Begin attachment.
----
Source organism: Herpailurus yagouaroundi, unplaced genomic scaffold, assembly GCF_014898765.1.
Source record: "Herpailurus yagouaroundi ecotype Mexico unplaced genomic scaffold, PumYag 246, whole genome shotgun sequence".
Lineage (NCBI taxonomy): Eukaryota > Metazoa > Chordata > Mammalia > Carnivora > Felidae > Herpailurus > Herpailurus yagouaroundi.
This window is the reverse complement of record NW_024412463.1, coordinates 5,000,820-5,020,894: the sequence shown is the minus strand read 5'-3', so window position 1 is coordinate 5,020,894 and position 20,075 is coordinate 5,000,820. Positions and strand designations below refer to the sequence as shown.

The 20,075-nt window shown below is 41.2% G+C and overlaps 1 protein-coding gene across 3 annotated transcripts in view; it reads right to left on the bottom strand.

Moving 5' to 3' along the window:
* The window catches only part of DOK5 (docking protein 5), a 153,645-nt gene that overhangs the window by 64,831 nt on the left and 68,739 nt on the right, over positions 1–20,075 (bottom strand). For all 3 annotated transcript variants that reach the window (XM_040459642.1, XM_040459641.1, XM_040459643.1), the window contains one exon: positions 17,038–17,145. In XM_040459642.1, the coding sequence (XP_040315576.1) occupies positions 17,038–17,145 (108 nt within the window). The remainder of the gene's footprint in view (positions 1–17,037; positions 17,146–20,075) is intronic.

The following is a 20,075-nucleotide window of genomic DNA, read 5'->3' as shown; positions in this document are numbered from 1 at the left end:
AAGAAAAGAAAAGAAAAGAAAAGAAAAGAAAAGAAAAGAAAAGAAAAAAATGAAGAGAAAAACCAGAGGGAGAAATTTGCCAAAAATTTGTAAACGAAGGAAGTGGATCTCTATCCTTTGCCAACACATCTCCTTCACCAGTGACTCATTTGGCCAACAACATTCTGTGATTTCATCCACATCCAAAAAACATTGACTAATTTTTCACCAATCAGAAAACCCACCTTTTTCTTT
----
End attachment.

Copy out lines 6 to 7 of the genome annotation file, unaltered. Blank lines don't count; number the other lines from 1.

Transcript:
Moving 5' to 3' along the window:
* The window catches only part of DOK5 (docking protein 5), a 153,645-nt gene that overhangs the window by 64,831 nt on the left and 68,739 nt on the right, over positions 1–20,075 (bottom strand). For all 3 annotated transcript variants that reach the window (XM_040459642.1, XM_040459641.1, XM_040459643.1), the window contains one exon: positions 17,038–17,145. In XM_040459642.1, the coding sequence (XP_040315576.1) occupies positions 17,038–17,145 (108 nt within the window). The remainder of the gene's footprint in view (positions 1–17,037; positions 17,146–20,075) is intronic.